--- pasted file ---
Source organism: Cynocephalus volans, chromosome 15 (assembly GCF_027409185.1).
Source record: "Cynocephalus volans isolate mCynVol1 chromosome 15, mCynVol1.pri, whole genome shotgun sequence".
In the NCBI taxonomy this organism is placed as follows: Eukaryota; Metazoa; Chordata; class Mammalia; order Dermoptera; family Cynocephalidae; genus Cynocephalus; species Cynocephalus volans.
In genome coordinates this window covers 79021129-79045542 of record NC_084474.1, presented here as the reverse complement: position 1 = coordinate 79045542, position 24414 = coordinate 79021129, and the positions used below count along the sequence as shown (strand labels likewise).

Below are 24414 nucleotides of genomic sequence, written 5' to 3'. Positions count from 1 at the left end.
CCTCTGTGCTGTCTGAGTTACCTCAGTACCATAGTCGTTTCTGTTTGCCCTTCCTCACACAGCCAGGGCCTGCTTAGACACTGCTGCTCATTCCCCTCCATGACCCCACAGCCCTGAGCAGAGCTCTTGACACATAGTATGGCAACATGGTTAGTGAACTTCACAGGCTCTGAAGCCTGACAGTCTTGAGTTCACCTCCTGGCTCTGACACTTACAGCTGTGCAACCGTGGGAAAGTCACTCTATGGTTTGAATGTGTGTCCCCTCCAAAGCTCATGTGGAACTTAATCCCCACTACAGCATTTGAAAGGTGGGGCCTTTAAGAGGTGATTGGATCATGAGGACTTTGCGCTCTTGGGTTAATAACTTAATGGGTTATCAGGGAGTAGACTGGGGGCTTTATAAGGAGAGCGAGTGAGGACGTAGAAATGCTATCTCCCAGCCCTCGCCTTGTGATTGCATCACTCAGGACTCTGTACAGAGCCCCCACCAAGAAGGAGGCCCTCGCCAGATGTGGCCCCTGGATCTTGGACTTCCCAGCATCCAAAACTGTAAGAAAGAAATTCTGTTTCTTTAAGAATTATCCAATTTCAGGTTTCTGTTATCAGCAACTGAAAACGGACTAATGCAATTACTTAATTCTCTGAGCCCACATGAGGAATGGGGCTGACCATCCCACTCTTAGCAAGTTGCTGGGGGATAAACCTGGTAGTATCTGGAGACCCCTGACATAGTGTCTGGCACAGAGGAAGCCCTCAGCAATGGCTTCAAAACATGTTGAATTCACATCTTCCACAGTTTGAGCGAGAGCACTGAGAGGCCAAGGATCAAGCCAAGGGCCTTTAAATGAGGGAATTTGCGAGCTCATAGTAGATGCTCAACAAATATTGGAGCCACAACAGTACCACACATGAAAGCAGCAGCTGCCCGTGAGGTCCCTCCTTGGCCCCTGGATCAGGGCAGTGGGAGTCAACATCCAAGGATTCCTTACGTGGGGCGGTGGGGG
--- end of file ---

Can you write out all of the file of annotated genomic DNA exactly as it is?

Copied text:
Source organism: Cynocephalus volans, chromosome 15 (assembly GCF_027409185.1).
Source record: "Cynocephalus volans isolate mCynVol1 chromosome 15, mCynVol1.pri, whole genome shotgun sequence".
In the NCBI taxonomy this organism is placed as follows: Eukaryota; Metazoa; Chordata; class Mammalia; order Dermoptera; family Cynocephalidae; genus Cynocephalus; species Cynocephalus volans.
In genome coordinates this window covers 79021129-79045542 of record NC_084474.1, presented here as the reverse complement: position 1 = coordinate 79045542, position 24414 = coordinate 79021129, and the positions used below count along the sequence as shown (strand labels likewise).

Below are 24414 nucleotides of genomic sequence, written 5' to 3'. Positions count from 1 at the left end.
CCTCTGTGCTGTCTGAGTTACCTCAGTACCATAGTCGTTTCTGTTTGCCCTTCCTCACACAGCCAGGGCCTGCTTAGACACTGCTGCTCATTCCCCTCCATGACCCCACAGCCCTGAGCAGAGCTCTTGACACATAGTATGGCAACATGGTTAGTGAACTTCACAGGCTCTGAAGCCTGACAGTCTTGAGTTCACCTCCTGGCTCTGACACTTACAGCTGTGCAACCGTGGGAAAGTCACTCTATGGTTTGAATGTGTGTCCCCTCCAAAGCTCATGTGGAACTTAATCCCCACTACAGCATTTGAAAGGTGGGGCCTTTAAGAGGTGATTGGATCATGAGGACTTTGCGCTCTTGGGTTAATAACTTAATGGGTTATCAGGGAGTAGACTGGGGGCTTTATAAGGAGAGCGAGTGAGGACGTAGAAATGCTATCTCCCAGCCCTCGCCTTGTGATTGCATCACTCAGGACTCTGTACAGAGCCCCCACCAAGAAGGAGGCCCTCGCCAGATGTGGCCCCTGGATCTTGGACTTCCCAGCATCCAAAACTGTAAGAAAGAAATTCTGTTTCTTTAAGAATTATCCAATTTCAGGTTTCTGTTATCAGCAACTGAAAACGGACTAATGCAATTACTTAATTCTCTGAGCCCACATGAGGAATGGGGCTGACCATCCCACTCTTAGCAAGTTGCTGGGGGATAAACCTGGTAGTATCTGGAGACCCCTGACATAGTGTCTGGCACAGAGGAAGCCCTCAGCAATGGCTTCAAAACATGTTGAATTCACATCTTCCACAGTTTGAGCGAGAGCACTGAGAGGCCAAGGATCAAGCCAAGGGCCTTTAAATGAGGGAATTTGCGAGCTCATAGTAGATGCTCAACAAATATTGGAGCCACAACAGTACCACACATGAAAGCAGCAGCTGCCCGTGAGGTCCCTCCTTGGCCCCTGGATCAGGGCAGTGGGAGTCAACATCCAAGGATTCCTTACGTGGGGCGGTGGGGG